1 Samuel 6

How long was the ark of the Lord in the country of the Philistines?

What measures did they take to get rid of it, and what was the result of their counsels? V, 1—3.

What were the special offerings which they proposed should accompany the ark ? N. B. No mention is previously made of mice among the plagues of the Philistines, but it is supposed that the anger of Heaven accompanying the captured ark, caused them to spring up in countless multitudes, spoiling the corn, and wasting and marring the land.

What precedent did they plead to enforce their counsels? v. 6.

How should divine judgments upon others be improved?

By what means did they propose to have the the ark transported?

In what presumptuous manner did they propose to themselves to decide whether their sufferings had come by chance, or from the hand of God?

Did God graciously suffer himself to be tempted and prescribed to, and what was the result of the experiment? v. 10—12.

What was there miraculous in this incident?

To whom did the city of Bethshemesh belong? Josh. 21.14—16.

How were the inhabitants employed when the ark came among them, where did it come to a stand, and what was done on the spot? v.14, 15.

What judgment befel the men of Bethshemesh, and for what cause? N. B. The number here specified has appeared to many incredibly large, but it is not necessary to suppose the event to have happened at one time, or on one spot. Multitudes looking into the ark and passing on for the present with impunity, would embolden other multitudes to follow their example. It is probable that they took occasion from the present mean and depressed condition of the ark to go to a length of presumption which they would not have thought of in ordinary circumstances. But their temerity cost them dear. In like manner, there are those under the Gospel who take advantage of Christ's voluntary humiliation for our sakes—his condescending to be found in fashion as a man—to make free with his exalted person, to disparage his divinity, and spoil him of the greatest portion of his glory—a conduct like that of the men of Bethshemesh, fraught with the utmost danger, besides being the height of ingratitude.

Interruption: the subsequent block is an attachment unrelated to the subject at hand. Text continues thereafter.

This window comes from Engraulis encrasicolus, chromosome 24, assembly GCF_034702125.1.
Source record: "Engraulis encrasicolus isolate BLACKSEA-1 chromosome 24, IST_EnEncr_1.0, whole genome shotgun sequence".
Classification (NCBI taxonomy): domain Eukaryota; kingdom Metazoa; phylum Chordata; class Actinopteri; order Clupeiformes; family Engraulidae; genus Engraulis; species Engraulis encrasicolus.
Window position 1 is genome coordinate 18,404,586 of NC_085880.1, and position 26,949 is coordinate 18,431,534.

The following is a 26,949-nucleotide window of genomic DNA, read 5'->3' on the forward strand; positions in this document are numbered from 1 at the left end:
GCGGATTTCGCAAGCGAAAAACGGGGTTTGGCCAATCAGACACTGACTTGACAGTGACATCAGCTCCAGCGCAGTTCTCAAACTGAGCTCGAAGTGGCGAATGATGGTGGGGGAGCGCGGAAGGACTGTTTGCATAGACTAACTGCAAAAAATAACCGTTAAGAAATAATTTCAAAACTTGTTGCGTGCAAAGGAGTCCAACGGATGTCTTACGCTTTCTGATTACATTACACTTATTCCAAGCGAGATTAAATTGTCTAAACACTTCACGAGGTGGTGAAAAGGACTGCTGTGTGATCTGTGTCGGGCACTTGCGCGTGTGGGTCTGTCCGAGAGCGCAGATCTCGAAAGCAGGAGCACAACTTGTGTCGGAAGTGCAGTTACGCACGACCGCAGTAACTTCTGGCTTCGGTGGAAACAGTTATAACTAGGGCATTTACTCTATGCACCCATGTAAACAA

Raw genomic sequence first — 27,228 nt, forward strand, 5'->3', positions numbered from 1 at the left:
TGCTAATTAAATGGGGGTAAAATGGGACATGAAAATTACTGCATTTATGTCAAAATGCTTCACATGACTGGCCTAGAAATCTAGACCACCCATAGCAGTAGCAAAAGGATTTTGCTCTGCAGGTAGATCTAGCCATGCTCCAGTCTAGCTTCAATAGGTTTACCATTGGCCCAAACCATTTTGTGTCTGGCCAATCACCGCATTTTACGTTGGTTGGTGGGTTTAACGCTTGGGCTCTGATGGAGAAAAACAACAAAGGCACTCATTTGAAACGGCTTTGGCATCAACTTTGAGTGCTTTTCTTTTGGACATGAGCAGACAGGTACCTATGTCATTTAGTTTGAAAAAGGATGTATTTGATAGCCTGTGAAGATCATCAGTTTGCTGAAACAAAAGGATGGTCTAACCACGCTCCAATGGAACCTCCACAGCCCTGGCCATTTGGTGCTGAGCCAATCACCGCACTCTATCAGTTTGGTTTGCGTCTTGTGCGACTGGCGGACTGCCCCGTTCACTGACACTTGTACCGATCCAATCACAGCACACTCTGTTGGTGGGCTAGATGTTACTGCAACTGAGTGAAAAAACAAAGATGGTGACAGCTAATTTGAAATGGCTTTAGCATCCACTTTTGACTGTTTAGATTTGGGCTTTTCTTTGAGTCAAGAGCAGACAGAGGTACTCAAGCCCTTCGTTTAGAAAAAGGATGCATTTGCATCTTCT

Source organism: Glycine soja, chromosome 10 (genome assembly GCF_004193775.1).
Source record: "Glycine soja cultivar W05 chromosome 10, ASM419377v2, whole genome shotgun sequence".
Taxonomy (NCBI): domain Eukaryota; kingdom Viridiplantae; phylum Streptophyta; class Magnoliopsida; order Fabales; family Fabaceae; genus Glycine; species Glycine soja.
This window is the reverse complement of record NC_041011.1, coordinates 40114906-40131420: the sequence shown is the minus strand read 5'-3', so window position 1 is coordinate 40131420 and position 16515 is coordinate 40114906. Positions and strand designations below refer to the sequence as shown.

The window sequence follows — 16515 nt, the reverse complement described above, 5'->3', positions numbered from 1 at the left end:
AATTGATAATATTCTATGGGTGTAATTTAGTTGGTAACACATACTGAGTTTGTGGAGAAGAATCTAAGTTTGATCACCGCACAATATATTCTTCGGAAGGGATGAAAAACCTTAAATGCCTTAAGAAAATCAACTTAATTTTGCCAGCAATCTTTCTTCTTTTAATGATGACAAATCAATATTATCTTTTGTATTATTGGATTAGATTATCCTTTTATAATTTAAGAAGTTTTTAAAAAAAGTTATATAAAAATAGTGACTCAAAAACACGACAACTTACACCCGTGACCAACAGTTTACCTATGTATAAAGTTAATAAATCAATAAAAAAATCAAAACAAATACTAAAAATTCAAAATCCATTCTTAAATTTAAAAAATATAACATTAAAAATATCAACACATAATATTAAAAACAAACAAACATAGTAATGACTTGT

How were the people impressed with this fearful stroke, and what did they do to have the ark removed? N. B. Kirjath-jearim was situated between Bethshemesh and Shiloh, and they probably thought this removal would be furthering it so much on the way to its final destination.

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